We learn more by welcoming criticism than by rendering judgment. (J. Jelinek)

Only one thing is more important than learning from experience, and that is not learning from experience. (John Templeton)

We can become bitter or better as a result of our experiences. (Eric Butterworth)

If you think you know it all, you are less likely to learn more. (John Templeton)

No one’s education is ever complete. (John Templeton)

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The Wisdom of Morrie Schwartz

atkins-bookshelf-quotationsThis marks Bookshelf’s 500th post. This post is dedicated to Bookshelf’s loyal readers .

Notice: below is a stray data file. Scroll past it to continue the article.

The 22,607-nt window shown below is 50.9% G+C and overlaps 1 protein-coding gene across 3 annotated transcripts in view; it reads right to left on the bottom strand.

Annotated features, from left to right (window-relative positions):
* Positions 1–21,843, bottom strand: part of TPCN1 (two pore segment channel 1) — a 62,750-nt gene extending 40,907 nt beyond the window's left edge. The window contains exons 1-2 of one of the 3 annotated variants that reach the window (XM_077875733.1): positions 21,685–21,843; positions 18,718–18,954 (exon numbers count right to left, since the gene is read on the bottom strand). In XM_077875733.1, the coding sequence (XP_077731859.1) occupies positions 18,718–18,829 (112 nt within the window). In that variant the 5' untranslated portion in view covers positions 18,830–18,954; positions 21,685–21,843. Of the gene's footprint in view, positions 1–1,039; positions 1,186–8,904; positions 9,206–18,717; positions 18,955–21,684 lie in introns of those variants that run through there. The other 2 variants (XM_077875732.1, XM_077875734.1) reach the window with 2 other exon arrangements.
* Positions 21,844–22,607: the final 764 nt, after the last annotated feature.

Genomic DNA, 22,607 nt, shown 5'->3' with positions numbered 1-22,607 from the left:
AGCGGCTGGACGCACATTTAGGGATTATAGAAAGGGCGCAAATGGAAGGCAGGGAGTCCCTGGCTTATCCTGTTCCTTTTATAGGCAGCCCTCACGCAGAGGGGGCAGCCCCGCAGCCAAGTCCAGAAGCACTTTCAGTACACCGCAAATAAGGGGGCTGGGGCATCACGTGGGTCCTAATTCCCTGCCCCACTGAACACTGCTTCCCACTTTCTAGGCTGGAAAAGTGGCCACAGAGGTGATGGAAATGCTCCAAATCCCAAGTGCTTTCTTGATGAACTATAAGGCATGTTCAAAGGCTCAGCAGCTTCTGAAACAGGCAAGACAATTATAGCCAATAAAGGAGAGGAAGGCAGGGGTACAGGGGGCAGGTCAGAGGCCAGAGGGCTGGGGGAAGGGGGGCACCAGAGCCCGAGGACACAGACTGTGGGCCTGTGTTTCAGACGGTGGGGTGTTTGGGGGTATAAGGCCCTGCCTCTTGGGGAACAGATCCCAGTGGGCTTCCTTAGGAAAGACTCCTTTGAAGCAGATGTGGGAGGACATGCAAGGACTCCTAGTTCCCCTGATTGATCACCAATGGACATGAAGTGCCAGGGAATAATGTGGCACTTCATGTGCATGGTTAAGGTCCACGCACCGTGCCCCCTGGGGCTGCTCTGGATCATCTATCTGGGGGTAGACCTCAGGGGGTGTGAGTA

What happens when an individual is diagnosed with a terminal disease? Elisabeth Kubler-Ross, a pioneering psychiatrist who studied grief and near-death experiences, provided this insight: “Those who learned to know death, rather than to fear and fight it, become our teachers about life.” And that is exactly what Morrie Schwartz, a sociology professor at Brandeis University, did when he was diagnosed with amyotrophic lateral sclerosis (ALS): he taught us about life. Schwartz echoes Kubler-Ross’s paradoxical lesson about life: “Once you learn how to die, you learn how to live.” Indeed, Schwartz’s impending mortality was his inspiration: “[He] refused to be depressed. Instead, Morrie had become a lightning rod of ideas. He jotted down his thoughts on yellow pads, envelopes, folders, scrap paper. He wrote bite-sized philosophies about living with death’s shadow.” Schwartz’s eloquent wisdom is collected over 14 Tuesday meetings with sports writer Mitch Albom. The resulting book, Tuesdays with Morrie, is Schwartz’s final informal college class that could be titled “Life’s Greatest Lessons 101.” Like the German poet Rainer Maria Rilke in Letters to a Young Poet, Morrie shares profound, timeless truths about individual and family/community, love and work, happiness and despair, dignity and dishonor, health and illness, and life and death. Although Rilke and Schwartz have perished, their words should not die with them — they must be shared with new generations. Perhaps the world would be a better place if these two inspirational books, from these two remarkable teachers, were required reading in high school or college. And should an individual ever get lost in life, he or she can revisit these two books for inspiration and guidance. So that his life and words are not forgotten, Bookshelf presents the wisdom of Morrie: